Court Rules Against ReDigi Efforts to Resell Digital Music

ReDigi Logo

(from Billboard.biz, April 1, 2013) Capitol Records won their case against ReDigi Inc., a company that sought to build a marketplace for consumers to sell their “used” digital songs, on March 30.

This was a closely followed case by those in the music and movie business because the outcome had the potential to sway billions of dollars in future sales of digital content.  Had the ruling by Judge Richard J. Sullivan gone the other way, consumers would have been able to purchase perfect digital copies of “pre-owned” music at potentially significant discounts from iTunes, Amazon, and elsewhere.  For example, ReDigi priced tracks between 49 cents and 79 cents.  Unlike iTunes sales, where rights holders get 70% of each sale, labels don’t get any of the proceeds from ReDigi sales.  The company did claim they set aside 20% of each sale into an “escrow account” for artists whose works were sold.

Sullivan issued a partial summary judgment agreeing with the Universal Music Group label’s arguments that ReDigi had infringed on Capitol Records’ copyrights.  ReDigi had claimed that the “first sale doctrine,” which allows consumers to legally resell CDs and DVDs, could also be applied to digital copies, but the judge concluded that the doctrine did not apply to digital media.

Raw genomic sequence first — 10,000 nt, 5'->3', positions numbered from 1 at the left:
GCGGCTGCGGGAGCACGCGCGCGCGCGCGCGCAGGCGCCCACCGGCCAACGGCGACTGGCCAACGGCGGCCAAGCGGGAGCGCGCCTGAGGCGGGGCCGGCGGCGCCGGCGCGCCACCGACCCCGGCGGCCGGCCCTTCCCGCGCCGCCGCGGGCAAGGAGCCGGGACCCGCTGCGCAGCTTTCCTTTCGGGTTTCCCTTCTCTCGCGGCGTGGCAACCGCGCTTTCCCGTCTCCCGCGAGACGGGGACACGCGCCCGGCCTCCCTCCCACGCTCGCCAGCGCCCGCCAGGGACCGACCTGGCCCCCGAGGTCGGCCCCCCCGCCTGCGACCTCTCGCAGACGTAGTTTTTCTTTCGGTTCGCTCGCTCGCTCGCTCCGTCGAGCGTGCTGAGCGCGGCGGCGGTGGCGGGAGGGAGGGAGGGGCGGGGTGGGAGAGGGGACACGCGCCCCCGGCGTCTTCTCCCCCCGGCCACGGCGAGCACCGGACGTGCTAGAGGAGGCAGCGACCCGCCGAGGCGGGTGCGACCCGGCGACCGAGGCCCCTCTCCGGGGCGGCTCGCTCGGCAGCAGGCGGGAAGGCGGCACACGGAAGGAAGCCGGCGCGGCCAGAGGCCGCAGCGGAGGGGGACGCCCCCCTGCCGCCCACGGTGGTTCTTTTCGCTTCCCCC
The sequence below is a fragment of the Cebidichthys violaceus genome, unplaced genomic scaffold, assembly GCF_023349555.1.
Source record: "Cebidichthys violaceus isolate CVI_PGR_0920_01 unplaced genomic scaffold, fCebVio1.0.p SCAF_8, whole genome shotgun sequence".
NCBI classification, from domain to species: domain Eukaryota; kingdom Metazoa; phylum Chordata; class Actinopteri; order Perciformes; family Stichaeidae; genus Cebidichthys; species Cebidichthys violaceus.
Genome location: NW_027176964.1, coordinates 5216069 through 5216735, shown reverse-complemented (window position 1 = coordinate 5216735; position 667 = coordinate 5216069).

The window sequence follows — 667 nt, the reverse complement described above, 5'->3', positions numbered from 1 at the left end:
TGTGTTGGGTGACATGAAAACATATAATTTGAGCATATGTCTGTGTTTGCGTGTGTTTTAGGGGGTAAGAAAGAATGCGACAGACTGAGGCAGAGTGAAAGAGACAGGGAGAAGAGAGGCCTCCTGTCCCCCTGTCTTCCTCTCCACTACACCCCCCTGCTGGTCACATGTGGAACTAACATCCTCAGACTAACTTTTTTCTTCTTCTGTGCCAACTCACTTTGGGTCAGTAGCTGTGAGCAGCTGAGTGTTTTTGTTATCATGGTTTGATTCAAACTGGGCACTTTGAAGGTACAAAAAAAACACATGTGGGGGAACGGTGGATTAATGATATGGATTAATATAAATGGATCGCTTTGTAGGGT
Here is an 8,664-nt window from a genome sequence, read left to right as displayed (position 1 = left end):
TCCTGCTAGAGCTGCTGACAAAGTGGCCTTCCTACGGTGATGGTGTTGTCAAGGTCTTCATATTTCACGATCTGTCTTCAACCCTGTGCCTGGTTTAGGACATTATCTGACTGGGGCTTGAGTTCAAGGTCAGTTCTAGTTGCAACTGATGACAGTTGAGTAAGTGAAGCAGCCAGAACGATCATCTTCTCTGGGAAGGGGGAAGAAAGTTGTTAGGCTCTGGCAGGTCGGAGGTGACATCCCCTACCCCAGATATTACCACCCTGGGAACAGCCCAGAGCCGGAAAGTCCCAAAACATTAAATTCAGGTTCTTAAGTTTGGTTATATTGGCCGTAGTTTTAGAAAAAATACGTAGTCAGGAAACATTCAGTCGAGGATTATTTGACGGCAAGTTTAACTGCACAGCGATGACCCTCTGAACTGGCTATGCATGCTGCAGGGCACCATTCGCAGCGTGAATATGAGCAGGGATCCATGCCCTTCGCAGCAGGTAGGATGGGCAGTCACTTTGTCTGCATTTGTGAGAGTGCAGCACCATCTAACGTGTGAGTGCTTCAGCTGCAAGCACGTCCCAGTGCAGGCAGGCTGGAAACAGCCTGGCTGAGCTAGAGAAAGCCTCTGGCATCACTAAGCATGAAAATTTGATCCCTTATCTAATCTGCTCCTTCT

“A digital recording purchased from iTunes is simply not akin to a used book or a physical CD or vinyl record,” Lawrence Iser, a copyright attorney with Kinsella Weitzman Iser Kump & Aldisert in Santa Monica, California, said.  Iser also noted that ReDigi’s service, which claims to fully delete the digital tracks from the seller’s computer, violates an aspect of copyright law that prevents the company from storing a copyrighted file that it did not purchase or have the license to hold on its own servers.  ReDigi creates a new phonorecord of the recording, or plainly a reproduction, which infringes the copyright holder’s exclusive right of reproduction.

That doesn’t necessarily put an end to digital resale models.  In recent months Amazon and Apple have filed patent applications for digital management technologies that would allow companies and consumers to “loan” copies of digital media.